If you weren’t there, you missed a PARTY! You missed a SHOW! Other than all us playwrights, here is who was there celebrating Stephen Schwartz in song and song and words and music and song, did I say song? And not just any song but songs by Stephen Schwartz, oh and Stephen, himself, sat down at the piano and took us for a spin! Can you tell I am still excited about it? Michael Kerker was there moderating and if you have ever gone to the ASCAP Musical Theatre Workshops held around the country, you know how much fun it is to have Michael and Stephen in the same room. Brent Barrett and Susan Egan performed – you have not heard a musical till you’ve heard it done right, in character, full of life, exquisitely executed. Songwriting/musical writing collaborators, Alan Zachary & Michael Weiner performed — stop playing! Them some bad boys. Their presentation should be a musical! John Boswell served as musical director/accompanist; he did not miss a beat. I just wanted to know how he knew all those songs – the repertoire was seamless. Thank you ASCAP (American Society of Composers, Authors and Publishers) and Dramatists Guild for letting us all enjoy this evening extraordinaire.
Stephen Schwartz is one of the most generous, down-to-earth persons, I have met. He shares his talent on so many levels, all the time; Stephen Schwartz is a national treasure. I have learned so much about the spark of creativity and how to mine for gold from just sitting in on his talks. As a person and as an artist, he deserves every accolade and I am so happy that we can celebrate his musical genius and let him know how much we love him…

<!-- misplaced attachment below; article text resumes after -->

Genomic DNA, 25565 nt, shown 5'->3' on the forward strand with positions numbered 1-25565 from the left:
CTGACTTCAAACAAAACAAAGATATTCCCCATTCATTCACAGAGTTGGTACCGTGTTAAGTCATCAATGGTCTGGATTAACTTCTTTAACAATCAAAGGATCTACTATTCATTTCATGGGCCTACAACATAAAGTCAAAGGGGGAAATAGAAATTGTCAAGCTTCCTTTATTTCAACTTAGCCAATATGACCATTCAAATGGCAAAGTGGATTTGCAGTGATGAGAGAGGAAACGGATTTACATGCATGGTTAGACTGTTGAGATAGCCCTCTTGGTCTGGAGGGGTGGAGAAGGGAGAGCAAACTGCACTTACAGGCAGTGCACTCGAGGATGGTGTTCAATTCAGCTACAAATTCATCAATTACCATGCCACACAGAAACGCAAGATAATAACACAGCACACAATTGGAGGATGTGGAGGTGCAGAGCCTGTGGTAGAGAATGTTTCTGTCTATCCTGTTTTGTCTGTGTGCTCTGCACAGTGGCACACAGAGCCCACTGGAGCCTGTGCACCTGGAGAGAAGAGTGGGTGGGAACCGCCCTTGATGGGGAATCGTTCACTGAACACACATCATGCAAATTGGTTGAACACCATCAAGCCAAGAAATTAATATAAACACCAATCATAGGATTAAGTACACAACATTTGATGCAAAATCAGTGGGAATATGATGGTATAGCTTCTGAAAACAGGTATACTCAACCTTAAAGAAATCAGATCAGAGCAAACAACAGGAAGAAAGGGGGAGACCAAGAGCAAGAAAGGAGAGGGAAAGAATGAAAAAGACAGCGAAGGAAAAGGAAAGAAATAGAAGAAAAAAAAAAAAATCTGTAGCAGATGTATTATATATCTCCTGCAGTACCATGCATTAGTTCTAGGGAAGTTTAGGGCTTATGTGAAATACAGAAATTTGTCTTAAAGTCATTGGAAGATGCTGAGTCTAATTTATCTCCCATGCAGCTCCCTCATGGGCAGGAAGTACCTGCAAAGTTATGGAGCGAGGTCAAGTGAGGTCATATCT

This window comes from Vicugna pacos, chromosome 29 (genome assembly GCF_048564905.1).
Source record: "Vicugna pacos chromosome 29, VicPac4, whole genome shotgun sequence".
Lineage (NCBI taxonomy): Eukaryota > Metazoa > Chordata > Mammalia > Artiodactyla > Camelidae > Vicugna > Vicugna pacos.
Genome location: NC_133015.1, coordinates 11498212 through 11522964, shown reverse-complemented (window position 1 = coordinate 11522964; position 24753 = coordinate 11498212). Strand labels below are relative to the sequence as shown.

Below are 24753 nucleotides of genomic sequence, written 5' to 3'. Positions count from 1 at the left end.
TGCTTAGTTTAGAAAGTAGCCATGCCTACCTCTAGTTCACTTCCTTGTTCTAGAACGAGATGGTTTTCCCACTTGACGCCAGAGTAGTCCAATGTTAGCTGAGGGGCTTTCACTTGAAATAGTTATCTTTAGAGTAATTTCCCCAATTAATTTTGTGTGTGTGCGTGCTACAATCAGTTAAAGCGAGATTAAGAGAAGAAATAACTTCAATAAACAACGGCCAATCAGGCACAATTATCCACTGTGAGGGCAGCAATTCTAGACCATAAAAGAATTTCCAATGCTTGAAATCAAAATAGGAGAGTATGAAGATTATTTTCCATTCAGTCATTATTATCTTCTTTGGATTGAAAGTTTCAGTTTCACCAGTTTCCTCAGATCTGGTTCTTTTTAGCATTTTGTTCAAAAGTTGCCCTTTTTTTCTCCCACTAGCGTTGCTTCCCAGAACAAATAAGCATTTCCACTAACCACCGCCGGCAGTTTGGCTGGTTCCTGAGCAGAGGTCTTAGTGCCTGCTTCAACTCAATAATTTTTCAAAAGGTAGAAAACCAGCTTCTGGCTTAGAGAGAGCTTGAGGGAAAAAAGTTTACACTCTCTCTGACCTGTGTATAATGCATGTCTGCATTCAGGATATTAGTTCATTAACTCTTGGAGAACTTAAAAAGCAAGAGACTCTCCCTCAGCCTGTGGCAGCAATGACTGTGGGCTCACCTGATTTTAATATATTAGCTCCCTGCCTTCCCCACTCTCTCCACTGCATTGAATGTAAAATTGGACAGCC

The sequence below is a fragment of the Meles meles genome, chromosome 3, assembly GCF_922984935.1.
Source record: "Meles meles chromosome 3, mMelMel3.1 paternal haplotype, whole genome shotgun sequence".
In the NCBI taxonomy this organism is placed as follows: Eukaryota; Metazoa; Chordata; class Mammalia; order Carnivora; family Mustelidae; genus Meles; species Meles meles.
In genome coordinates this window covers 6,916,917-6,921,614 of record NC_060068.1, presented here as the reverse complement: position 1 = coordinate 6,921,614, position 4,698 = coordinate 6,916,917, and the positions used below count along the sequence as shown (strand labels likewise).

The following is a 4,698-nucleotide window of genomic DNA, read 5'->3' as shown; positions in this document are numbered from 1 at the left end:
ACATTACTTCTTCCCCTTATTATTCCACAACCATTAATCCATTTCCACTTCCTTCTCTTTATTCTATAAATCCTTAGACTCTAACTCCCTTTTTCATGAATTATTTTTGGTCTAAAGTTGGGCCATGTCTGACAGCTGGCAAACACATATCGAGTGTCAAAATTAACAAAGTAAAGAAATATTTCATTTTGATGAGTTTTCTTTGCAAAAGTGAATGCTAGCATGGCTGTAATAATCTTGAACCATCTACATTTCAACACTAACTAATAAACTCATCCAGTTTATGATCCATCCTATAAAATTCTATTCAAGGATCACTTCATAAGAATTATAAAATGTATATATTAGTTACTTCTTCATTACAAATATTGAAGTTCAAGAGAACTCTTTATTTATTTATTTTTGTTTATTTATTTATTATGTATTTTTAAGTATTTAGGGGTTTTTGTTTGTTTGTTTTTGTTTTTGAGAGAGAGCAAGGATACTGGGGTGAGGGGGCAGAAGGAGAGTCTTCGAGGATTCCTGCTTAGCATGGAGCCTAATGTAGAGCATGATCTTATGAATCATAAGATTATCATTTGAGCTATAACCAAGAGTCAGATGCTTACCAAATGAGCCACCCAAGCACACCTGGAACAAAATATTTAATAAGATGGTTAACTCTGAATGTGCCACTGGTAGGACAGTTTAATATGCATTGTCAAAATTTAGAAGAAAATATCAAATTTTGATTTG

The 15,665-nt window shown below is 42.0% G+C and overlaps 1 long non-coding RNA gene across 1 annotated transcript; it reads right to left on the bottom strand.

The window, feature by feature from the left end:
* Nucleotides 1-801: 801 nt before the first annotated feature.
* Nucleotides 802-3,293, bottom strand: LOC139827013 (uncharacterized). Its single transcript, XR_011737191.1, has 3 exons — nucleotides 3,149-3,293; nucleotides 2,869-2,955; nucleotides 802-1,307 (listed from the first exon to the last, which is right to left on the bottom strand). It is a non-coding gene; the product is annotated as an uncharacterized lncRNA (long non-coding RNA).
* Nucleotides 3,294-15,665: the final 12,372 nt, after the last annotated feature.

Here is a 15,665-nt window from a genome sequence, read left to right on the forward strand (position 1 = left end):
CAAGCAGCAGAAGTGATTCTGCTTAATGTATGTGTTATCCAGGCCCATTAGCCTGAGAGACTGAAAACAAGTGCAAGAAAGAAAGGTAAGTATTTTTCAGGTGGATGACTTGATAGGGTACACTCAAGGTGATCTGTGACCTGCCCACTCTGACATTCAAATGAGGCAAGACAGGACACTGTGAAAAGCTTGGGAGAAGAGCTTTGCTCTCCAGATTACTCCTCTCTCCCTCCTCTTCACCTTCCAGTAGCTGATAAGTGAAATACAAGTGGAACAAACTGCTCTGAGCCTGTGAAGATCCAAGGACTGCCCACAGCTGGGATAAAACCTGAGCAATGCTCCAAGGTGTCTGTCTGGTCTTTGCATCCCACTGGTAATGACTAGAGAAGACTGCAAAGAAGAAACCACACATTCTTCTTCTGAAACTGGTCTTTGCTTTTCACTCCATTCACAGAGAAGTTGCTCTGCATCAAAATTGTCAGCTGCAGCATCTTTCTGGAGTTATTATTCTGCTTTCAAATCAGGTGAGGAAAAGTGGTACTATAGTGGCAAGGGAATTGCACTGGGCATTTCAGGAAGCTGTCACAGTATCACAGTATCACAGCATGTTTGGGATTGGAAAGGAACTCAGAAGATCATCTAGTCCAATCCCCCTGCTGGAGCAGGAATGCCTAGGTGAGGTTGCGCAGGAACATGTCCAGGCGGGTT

When you talk about Wicked, two names come up Winnie Holzman, the book writer and Stephen Schwartz, the composer/lyricist. Winnie spoke at yesterday’s LA FPI Gathering held at Samuel French here in Los Angeles. She spoke about what inspires us or what shuts us down as writers and how to navigate those waters. In order to do so, we must know what inspires us and work toward it and we must know what shuts us down and steer away from it. “Positive Denial” is a process she uses – in positive denial, one does not look at the whole picture. You have to have the blinders on like a runner who is in denial that anyone is there because they are running their race… We have to learn to be our own parent – a parent’s job is to encourage their children to develop their gifts and stay away from things that get them off track.
We also have to know what’s normal for a writer – the amnesia that happens when we begin a new piece, the feelings of being less than adequate for the task at hand, and the failures (projects that don’t seem to get picked or get picked but don’t go anywhere) between the home runs. Writers go through basically the same things regardless of their notoriety.
She talked about her play, Assisted Living, which she wrote with her husband Paul Dooley which looks at the ways in which people change each other without meaning to or knowing that they do. Assisted Living will be playing in New Brunswick, New Jersey at the George Street Playhouse, January 28 – February 23, 2014.
We all found Winnie to be such a lovely, down-to-earth, and powerfully fierce woman.